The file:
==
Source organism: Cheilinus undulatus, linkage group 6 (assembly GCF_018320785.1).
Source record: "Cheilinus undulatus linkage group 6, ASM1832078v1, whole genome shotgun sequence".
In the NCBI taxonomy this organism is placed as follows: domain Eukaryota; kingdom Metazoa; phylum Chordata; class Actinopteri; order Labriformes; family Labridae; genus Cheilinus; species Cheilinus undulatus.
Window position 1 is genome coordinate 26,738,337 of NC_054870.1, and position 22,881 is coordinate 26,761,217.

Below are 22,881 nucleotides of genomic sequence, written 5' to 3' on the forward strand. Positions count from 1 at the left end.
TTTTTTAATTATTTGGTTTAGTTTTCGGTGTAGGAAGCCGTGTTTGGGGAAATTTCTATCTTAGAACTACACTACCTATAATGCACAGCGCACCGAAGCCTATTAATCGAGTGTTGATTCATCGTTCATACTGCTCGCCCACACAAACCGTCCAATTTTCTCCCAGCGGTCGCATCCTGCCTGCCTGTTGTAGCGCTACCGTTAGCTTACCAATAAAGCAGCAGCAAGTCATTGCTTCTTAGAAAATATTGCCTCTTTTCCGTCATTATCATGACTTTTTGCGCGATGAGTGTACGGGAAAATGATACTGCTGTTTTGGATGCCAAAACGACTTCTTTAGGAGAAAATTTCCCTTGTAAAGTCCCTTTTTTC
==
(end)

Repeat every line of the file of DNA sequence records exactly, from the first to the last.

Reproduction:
Source organism: Cheilinus undulatus, linkage group 6 (assembly GCF_018320785.1).
Source record: "Cheilinus undulatus linkage group 6, ASM1832078v1, whole genome shotgun sequence".
In the NCBI taxonomy this organism is placed as follows: domain Eukaryota; kingdom Metazoa; phylum Chordata; class Actinopteri; order Labriformes; family Labridae; genus Cheilinus; species Cheilinus undulatus.
Window position 1 is genome coordinate 26,738,337 of NC_054870.1, and position 22,881 is coordinate 26,761,217.

Below are 22,881 nucleotides of genomic sequence, written 5' to 3' on the forward strand. Positions count from 1 at the left end.
TTTTTTAATTATTTGGTTTAGTTTTCGGTGTAGGAAGCCGTGTTTGGGGAAATTTCTATCTTAGAACTACACTACCTATAATGCACAGCGCACCGAAGCCTATTAATCGAGTGTTGATTCATCGTTCATACTGCTCGCCCACACAAACCGTCCAATTTTCTCCCAGCGGTCGCATCCTGCCTGCCTGTTGTAGCGCTACCGTTAGCTTACCAATAAAGCAGCAGCAAGTCATTGCTTCTTAGAAAATATTGCCTCTTTTCCGTCATTATCATGACTTTTTGCGCGATGAGTGTACGGGAAAATGATACTGCTGTTTTGGATGCCAAAACGACTTCTTTAGGAGAAAATTTCCCTTGTAAAGTCCCTTTTTTC